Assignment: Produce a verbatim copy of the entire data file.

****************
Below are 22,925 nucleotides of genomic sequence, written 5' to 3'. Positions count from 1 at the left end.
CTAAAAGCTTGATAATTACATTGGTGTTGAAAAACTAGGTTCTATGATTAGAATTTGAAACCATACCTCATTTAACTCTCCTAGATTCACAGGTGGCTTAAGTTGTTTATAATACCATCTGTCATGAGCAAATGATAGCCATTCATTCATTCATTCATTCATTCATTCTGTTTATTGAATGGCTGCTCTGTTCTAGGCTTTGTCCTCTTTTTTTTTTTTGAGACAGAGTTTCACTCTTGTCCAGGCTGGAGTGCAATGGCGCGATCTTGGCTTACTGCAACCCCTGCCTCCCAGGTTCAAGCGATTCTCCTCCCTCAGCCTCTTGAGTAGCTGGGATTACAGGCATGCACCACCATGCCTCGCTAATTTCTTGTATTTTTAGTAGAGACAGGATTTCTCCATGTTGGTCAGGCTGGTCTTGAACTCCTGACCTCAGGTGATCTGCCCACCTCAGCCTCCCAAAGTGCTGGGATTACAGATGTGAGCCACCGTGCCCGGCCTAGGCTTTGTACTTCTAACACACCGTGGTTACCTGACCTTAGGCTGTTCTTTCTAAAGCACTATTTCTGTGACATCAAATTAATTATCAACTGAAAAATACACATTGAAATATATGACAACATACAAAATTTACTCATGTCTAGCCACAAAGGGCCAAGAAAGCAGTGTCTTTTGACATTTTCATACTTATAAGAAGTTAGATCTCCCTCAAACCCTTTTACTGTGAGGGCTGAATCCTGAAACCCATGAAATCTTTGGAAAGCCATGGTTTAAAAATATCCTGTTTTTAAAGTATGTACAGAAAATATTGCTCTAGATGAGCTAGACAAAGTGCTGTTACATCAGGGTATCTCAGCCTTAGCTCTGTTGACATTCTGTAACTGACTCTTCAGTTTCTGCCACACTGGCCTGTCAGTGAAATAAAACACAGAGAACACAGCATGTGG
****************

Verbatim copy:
Below are 22,925 nucleotides of genomic sequence, written 5' to 3'. Positions count from 1 at the left end.
CTAAAAGCTTGATAATTACATTGGTGTTGAAAAACTAGGTTCTATGATTAGAATTTGAAACCATACCTCATTTAACTCTCCTAGATTCACAGGTGGCTTAAGTTGTTTATAATACCATCTGTCATGAGCAAATGATAGCCATTCATTCATTCATTCATTCATTCATTCTGTTTATTGAATGGCTGCTCTGTTCTAGGCTTTGTCCTCTTTTTTTTTTTTGAGACAGAGTTTCACTCTTGTCCAGGCTGGAGTGCAATGGCGCGATCTTGGCTTACTGCAACCCCTGCCTCCCAGGTTCAAGCGATTCTCCTCCCTCAGCCTCTTGAGTAGCTGGGATTACAGGCATGCACCACCATGCCTCGCTAATTTCTTGTATTTTTAGTAGAGACAGGATTTCTCCATGTTGGTCAGGCTGGTCTTGAACTCCTGACCTCAGGTGATCTGCCCACCTCAGCCTCCCAAAGTGCTGGGATTACAGATGTGAGCCACCGTGCCCGGCCTAGGCTTTGTACTTCTAACACACCGTGGTTACCTGACCTTAGGCTGTTCTTTCTAAAGCACTATTTCTGTGACATCAAATTAATTATCAACTGAAAAATACACATTGAAATATATGACAACATACAAAATTTACTCATGTCTAGCCACAAAGGGCCAAGAAAGCAGTGTCTTTTGACATTTTCATACTTATAAGAAGTTAGATCTCCCTCAAACCCTTTTACTGTGAGGGCTGAATCCTGAAACCCATGAAATCTTTGGAAAGCCATGGTTTAAAAATATCCTGTTTTTAAAGTATGTACAGAAAATATTGCTCTAGATGAGCTAGACAAAGTGCTGTTACATCAGGGTATCTCAGCCTTAGCTCTGTTGACATTCTGTAACTGACTCTTCAGTTTCTGCCACACTGGCCTGTCAGTGAAATAAAACACAGAGAACACAGCATGTGG